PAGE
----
14. You have a personal interest in literature. How has your love for literature shaped you as a revolutionary leader?
Literature, philosophy, economics, science, etc. are different forms of social consciousness. They are interrelated and influence one another. Though I started my academic study in literature, the litterateur movement based on socialist realism attracted me towards Marxism and Marxist philosophy.
15. As a great elder of the international communist movement, what, to you, does it mean to be a communist?
It is my experience that it is easy to become a communist when there is a rising tide of revolution. But the real test of an individual on his allegiance to Marxism and revolution is at the time of setback and counter-revolution. Thus, it carries that the real meaning of being a communist is remaining steadfast when the communist revolution is in the ebb.
16. Why does revolutionary China, the Great Proletarian Cultural Revolution, and the spirit of Maoism have a special place in your heart?
The new democratic revolution in China led by Mao was a trailblazer of liberation for the semi-feudal and semi/neo-colonial countries oppressed by imperialism. This path pioneered by Mao proved to be a correct path to revolution for the countries in Asia, Africa, and Latin America oppressed by imperialism. The Great Proletarian Cultural Revolution is the pinnacle of the application so far of dialectical materialism, the science of proletarian revolution, in socialist society. The theoretical content of the Great Proletarian Cultural Revolution – that the revolution must continue under the dictatorship of the proletariat – is the crux of Mao’s contributions, which opened up the path towards communism and, by so doing, developed Marxism-Leninism to its next, higher stage: Maoism. Today, no one can become a Marxist without becoming a Maoist.
1 All references to “the party” during the people’s war by Comrade Kiran refer to the CPN (M) during its revolutionary period.
2 The “three peacefuls” or “three peaceful means” were policies at the core of the restoration of capitalism in the Soviet Union: peaceful coexistence among social systems, peaceful competition between social systems, and the peaceful transition from capitalism to socialism. For important contemporary critiques of Khrushchev’s revisionist policies from revolutionary China, see “A Proposal Concerning the General Line of the International Communist Movement” (1963) by the Central Committee of the Communist Party of China and “Long Live Leninism!” (1960) by the Editorial Department of Hongqi, both available on Marxists.org. For a contemporary breakdown of these issues, see “Theses on Capitalist Crisis and Class War” by José San Miguel in kites #2.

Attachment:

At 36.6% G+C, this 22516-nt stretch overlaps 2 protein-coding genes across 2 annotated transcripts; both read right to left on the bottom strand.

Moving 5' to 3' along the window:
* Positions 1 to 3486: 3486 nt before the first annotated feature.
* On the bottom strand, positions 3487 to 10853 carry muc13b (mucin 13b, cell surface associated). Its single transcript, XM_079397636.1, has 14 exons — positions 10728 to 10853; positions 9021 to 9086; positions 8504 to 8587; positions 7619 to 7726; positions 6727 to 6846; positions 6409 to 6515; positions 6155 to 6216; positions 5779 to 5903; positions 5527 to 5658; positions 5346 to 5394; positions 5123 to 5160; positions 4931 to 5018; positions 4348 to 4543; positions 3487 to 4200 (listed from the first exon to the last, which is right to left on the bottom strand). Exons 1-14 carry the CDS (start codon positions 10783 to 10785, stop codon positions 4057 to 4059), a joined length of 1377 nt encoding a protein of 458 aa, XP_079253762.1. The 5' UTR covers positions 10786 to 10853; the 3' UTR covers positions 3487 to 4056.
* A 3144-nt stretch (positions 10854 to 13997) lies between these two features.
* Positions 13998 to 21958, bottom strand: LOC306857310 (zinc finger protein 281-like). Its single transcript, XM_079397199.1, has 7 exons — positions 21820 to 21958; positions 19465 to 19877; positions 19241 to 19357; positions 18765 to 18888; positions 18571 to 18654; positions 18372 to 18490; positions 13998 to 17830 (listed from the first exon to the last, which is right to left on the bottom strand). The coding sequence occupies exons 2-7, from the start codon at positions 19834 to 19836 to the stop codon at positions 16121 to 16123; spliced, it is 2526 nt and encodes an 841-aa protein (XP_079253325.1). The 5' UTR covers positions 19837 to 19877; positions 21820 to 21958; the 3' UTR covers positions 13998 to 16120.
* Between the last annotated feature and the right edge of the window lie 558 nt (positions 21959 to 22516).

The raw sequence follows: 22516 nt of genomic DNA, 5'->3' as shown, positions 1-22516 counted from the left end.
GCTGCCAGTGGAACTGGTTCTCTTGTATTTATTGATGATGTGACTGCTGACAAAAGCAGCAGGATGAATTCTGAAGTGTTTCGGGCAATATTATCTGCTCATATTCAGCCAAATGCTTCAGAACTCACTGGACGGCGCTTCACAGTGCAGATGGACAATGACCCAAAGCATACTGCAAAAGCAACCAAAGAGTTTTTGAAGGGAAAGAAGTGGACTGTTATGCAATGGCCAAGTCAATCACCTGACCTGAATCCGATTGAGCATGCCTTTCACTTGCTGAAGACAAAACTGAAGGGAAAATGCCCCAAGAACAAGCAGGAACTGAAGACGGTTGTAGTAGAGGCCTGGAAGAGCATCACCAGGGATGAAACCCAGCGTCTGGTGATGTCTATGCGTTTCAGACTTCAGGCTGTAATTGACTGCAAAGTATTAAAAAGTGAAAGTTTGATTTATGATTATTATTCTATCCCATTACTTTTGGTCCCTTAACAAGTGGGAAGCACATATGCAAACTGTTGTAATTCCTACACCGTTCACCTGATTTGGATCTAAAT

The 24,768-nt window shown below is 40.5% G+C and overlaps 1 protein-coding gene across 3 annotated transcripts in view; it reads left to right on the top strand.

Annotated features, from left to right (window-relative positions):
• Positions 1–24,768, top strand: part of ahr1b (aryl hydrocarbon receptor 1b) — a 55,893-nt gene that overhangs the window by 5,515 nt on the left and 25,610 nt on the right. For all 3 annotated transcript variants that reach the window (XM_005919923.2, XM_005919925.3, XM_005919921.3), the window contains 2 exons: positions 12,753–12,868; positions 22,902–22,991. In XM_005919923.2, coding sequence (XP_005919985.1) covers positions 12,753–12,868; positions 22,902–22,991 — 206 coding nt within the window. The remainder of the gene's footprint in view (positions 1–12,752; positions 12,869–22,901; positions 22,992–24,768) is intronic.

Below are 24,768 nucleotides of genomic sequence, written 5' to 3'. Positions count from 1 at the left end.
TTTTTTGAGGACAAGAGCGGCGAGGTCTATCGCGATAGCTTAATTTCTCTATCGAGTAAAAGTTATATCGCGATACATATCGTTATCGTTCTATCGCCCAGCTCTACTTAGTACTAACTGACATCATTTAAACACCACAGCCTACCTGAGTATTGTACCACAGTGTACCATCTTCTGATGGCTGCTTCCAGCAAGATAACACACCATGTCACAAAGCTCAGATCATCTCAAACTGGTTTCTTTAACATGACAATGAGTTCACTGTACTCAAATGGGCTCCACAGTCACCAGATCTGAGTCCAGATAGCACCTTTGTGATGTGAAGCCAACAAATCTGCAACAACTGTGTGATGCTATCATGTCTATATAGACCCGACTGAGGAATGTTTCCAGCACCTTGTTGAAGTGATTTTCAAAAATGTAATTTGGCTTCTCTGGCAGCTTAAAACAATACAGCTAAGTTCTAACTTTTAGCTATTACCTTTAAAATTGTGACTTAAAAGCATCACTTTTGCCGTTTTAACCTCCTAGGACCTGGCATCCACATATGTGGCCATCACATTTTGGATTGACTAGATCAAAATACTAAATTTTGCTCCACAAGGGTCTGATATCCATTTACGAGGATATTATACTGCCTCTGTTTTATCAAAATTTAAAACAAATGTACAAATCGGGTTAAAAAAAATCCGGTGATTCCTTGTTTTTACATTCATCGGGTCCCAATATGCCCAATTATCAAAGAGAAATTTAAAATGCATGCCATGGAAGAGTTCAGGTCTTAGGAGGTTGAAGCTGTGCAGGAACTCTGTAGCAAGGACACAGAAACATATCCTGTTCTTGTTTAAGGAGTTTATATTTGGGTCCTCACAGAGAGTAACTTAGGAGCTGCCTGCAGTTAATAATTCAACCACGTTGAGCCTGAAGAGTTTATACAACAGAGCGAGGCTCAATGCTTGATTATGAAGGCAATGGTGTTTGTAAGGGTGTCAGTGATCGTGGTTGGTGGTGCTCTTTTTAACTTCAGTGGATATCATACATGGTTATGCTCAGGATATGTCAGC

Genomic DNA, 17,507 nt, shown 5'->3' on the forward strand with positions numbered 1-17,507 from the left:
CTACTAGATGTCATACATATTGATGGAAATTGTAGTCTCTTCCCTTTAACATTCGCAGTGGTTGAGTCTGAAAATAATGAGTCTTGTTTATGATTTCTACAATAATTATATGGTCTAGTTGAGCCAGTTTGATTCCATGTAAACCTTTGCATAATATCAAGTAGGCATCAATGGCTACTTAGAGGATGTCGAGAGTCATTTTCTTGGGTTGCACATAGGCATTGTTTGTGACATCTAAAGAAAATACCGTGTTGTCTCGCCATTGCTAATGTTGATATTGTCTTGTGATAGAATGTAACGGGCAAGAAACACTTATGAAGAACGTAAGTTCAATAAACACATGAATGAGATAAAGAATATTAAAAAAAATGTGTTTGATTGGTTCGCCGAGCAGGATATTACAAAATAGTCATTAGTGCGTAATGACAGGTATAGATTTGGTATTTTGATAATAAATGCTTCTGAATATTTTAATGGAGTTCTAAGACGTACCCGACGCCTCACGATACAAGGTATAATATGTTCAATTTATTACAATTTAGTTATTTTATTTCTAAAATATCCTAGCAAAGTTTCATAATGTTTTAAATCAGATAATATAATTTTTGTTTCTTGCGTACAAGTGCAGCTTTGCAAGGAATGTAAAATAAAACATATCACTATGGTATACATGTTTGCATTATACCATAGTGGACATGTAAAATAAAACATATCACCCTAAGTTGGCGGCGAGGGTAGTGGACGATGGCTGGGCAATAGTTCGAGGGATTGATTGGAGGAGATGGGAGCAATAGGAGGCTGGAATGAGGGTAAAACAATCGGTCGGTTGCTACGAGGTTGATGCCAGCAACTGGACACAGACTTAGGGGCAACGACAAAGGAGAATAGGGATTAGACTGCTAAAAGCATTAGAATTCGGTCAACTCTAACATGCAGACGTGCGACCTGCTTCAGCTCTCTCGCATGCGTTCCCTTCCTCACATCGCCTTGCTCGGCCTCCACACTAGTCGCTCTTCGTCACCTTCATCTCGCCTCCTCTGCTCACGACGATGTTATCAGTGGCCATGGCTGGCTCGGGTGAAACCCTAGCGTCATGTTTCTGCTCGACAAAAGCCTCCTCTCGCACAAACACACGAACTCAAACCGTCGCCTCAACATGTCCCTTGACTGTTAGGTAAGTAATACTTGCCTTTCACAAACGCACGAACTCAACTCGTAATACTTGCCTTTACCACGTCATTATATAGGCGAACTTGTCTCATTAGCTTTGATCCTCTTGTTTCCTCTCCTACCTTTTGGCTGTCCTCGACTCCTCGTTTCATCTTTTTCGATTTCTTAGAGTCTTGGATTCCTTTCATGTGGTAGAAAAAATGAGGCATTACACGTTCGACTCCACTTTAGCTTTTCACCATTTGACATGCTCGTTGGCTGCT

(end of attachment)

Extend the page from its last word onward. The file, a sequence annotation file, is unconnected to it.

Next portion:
3 Comrade Kiran is referring to the 1 June 2001 murder of King Birendra, his wife, and eight other relatives by then Crown Prince Dipendra, which paved the way for King Gyanendra to ascend the throne. Official stories at the time suggested that the Crown Prince was drunk and upset about his parents’ refusal to allow him to marry whom he pleased, but many questions are unanswered, including the roles of Gyanendra and outside actors. While Birendra favored some cooperation with the parliamentary parties and had thus far not deployed the Royal Army against the people’s war, Gyanendra was a hardliner who deployed the Army within a year of taking the throne.
4. The last element of this question was interpreted differently than how kites had intended it, one of the real challenges of international correspondence. kites was referring to the possibility that a “Paris Commune-type scenario,” in which the proletariat seizes power briefly before likely being crushed by imperialist encirclement and aggression, could inspire a kindling of revolutionary daring and spirit worldwide. Comrade Kiran understood the question as a reference to the return of bourgeois democracy masked as a return to the values of the Paris Commune, which has been part of the debate among communists in South Asia for decades.